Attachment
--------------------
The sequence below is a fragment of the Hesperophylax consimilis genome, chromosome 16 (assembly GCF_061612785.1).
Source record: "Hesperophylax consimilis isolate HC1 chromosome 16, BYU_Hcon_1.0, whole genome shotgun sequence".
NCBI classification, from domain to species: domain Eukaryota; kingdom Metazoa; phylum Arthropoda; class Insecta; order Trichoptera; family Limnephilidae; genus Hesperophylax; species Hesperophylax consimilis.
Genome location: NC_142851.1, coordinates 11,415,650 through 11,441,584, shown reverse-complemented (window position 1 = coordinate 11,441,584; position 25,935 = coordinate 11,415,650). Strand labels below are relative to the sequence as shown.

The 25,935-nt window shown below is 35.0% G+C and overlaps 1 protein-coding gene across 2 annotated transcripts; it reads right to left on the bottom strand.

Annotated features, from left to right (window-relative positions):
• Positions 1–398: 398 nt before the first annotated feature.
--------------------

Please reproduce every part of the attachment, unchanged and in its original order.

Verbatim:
The sequence below is a fragment of the Hesperophylax consimilis genome, chromosome 16 (assembly GCF_061612785.1).
Source record: "Hesperophylax consimilis isolate HC1 chromosome 16, BYU_Hcon_1.0, whole genome shotgun sequence".
NCBI classification, from domain to species: domain Eukaryota; kingdom Metazoa; phylum Arthropoda; class Insecta; order Trichoptera; family Limnephilidae; genus Hesperophylax; species Hesperophylax consimilis.
Genome location: NC_142851.1, coordinates 11,415,650 through 11,441,584, shown reverse-complemented (window position 1 = coordinate 11,441,584; position 25,935 = coordinate 11,415,650). Strand labels below are relative to the sequence as shown.

The 25,935-nt window shown below is 35.0% G+C and overlaps 1 protein-coding gene across 2 annotated transcripts; it reads right to left on the bottom strand.

Annotated features, from left to right (window-relative positions):
• Positions 1–398: 398 nt before the first annotated feature.